Relief's nice. Don't expect it to last.

I took divorce papers and support order to my county courthouse and was seen by a helpful, supportive court counselor. I had assumed that it would take at least a couple of weeks for the Virginia court to process anything; had it been earlier in the day, the URESA papers would have been drawn up immediately.

URESA stands for Uniformed Reciprocal Enforcement of Support Act, which says basically that states will cooperate with each other in enforcing child support. Even a few years ago this wasn't the case: often, an absent parent simply moved to another state to avoid payment, and there wasn't much that could be done about it.

Since Sarah's case had to wait until Monday anyway, I asked the court counselor to hold the paperwork temporarily while I tried to get a current address. Once done, I called the Texas court to find out their time frame for handling incoming URESA actions. Virginia dockets petitions from other states very promptly (usually two to three weeks in Arlington County). Texas, however, generally sets a court date three to four months after receiving the paperwork from another state.

Exit all feelings of relief. Three to four months without 20 percent of our household income is a long time.

The Texas court also explained that if Sarah's dad did not pay after being ordered to, it would be up to me -- not the court -- to follow up. And if he moved to another county, the entire process would have to start all over again. One woman I spoke to recently said that her child's father had been in court five times in Florida under URESA, each time had been ordered to pay, and each time had moved to an adjacent county, effectively setting aside each court order. It appears that URESA may work on a state-to-state basis but not on a county-to-county basis.

It was remarkably easy to decide at this point to pursue the matter on my own. As much as I had wanted to step out of the frustrating, anger-provoking cycle of seeking my own enforcement, doing so would apparently be fruitless.

The more custodial parents I've spoken to about their experiences, the clearer the message: enforcement laws -- especially interstate ones -- have no real teeth.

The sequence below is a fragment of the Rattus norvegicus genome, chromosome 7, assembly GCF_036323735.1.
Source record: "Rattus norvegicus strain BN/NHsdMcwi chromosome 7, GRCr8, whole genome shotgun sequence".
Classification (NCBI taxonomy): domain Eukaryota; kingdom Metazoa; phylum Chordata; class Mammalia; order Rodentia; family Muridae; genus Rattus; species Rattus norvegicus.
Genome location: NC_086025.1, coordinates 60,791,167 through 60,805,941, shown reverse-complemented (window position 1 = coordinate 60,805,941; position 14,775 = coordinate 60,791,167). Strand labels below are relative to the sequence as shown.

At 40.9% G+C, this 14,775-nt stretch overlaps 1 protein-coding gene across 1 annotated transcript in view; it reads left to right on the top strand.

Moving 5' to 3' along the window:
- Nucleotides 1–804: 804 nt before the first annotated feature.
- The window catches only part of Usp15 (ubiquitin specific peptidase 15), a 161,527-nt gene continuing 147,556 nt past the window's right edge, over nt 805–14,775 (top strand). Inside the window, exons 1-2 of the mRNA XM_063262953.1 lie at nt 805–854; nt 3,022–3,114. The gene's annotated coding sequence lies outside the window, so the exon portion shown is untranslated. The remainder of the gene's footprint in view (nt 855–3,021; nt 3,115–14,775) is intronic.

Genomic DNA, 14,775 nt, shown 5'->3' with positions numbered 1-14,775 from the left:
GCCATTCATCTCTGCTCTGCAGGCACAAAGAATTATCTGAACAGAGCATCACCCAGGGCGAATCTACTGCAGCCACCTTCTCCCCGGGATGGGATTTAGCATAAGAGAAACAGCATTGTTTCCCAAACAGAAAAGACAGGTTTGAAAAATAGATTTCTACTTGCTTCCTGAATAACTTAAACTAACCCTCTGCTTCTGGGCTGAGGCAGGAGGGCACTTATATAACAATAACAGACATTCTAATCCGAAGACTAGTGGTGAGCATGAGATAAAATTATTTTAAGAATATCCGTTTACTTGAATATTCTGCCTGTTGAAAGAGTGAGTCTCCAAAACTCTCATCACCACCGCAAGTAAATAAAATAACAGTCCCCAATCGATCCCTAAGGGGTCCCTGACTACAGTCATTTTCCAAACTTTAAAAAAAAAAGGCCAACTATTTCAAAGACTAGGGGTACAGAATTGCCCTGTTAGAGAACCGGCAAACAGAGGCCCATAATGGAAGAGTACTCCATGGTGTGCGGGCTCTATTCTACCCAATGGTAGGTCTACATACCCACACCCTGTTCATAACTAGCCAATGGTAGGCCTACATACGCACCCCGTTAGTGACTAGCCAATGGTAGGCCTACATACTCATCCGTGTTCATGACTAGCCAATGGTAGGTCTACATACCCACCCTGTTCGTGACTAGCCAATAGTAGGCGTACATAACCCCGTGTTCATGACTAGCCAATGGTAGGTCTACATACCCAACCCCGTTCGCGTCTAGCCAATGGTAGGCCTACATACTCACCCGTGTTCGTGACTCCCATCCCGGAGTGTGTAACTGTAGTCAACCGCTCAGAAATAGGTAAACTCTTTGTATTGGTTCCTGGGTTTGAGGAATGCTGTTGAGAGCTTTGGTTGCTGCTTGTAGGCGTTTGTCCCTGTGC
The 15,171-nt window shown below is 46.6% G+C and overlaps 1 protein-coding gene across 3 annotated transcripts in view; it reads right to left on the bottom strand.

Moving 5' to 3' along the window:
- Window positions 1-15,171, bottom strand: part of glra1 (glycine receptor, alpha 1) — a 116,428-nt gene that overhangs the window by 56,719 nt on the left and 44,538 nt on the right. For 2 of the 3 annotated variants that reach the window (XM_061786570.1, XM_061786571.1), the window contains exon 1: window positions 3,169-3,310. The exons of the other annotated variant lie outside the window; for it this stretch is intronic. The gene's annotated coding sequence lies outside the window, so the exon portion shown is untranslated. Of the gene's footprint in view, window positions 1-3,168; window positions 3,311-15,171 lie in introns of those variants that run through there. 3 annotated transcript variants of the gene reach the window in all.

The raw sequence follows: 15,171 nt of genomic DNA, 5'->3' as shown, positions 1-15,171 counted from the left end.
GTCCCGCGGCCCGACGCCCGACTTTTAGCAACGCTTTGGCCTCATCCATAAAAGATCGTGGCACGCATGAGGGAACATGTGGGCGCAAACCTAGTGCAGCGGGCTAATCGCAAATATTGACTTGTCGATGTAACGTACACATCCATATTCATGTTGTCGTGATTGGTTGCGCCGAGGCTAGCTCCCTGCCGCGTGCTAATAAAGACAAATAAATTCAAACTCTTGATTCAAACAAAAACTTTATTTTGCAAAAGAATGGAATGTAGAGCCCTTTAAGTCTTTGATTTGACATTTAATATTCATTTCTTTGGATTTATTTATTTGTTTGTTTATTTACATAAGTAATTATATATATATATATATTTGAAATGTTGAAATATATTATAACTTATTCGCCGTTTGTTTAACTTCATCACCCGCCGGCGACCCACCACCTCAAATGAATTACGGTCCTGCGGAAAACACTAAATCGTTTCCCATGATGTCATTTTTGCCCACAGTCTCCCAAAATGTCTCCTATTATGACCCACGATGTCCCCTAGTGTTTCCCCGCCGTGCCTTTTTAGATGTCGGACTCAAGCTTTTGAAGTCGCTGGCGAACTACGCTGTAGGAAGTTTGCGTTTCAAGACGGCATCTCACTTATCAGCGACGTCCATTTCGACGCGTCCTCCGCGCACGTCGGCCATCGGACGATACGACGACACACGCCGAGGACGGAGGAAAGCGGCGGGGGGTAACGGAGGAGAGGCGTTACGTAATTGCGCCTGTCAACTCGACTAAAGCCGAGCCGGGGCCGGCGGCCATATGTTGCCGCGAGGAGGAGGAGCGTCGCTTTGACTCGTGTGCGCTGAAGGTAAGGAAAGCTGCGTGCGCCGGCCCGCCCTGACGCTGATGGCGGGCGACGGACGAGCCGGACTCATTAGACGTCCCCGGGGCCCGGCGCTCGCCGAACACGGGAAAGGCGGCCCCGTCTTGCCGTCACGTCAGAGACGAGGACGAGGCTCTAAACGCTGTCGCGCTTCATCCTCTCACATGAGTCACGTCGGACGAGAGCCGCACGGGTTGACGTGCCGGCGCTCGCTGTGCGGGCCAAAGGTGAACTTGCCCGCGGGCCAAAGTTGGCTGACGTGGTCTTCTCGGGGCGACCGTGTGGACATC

Welfare families have state and federal enforcement systems set into action automatically, since any money collected is assigned to the state to offset welfare payments. The functions of these systems -- parent locator services, establishment of paternity and support obligations, withholding of tax refunds, wage garnishment -- technically are available to non-welfare families, too, but big gaps exist. Had I decided to use the parent locator service, it would have cost me $45 up front, with no guarantees that the "usually several months" of effort through local and national networks would net an accurate address.

A call to the Northern Virginia enforcement office revealed that it "doesn't encourage" applications for non-welfare services, and that a sliding scale fee is charged to those who do apply. Mine would be over $300.

Efforts to recoup welfare funds by placing the burden of support on the fathers of welfare children instead of on the government are both morally and fiscally sound. It can also be argued, however, that it's equally important to stress non-welfare support enforcement. Absent parents of non-welfare children are more likely to be employed, and at higher levels -- and are therefor more able to pay child support. States with mandatory wage assignment laws, such as Michigan, have collections records which appear to support this position. In FY '81, Michigan's non- welfare enforcement caseload accounted for 3 percent of that state's total, yet non-welfare collections accounted for 71 percent of the total.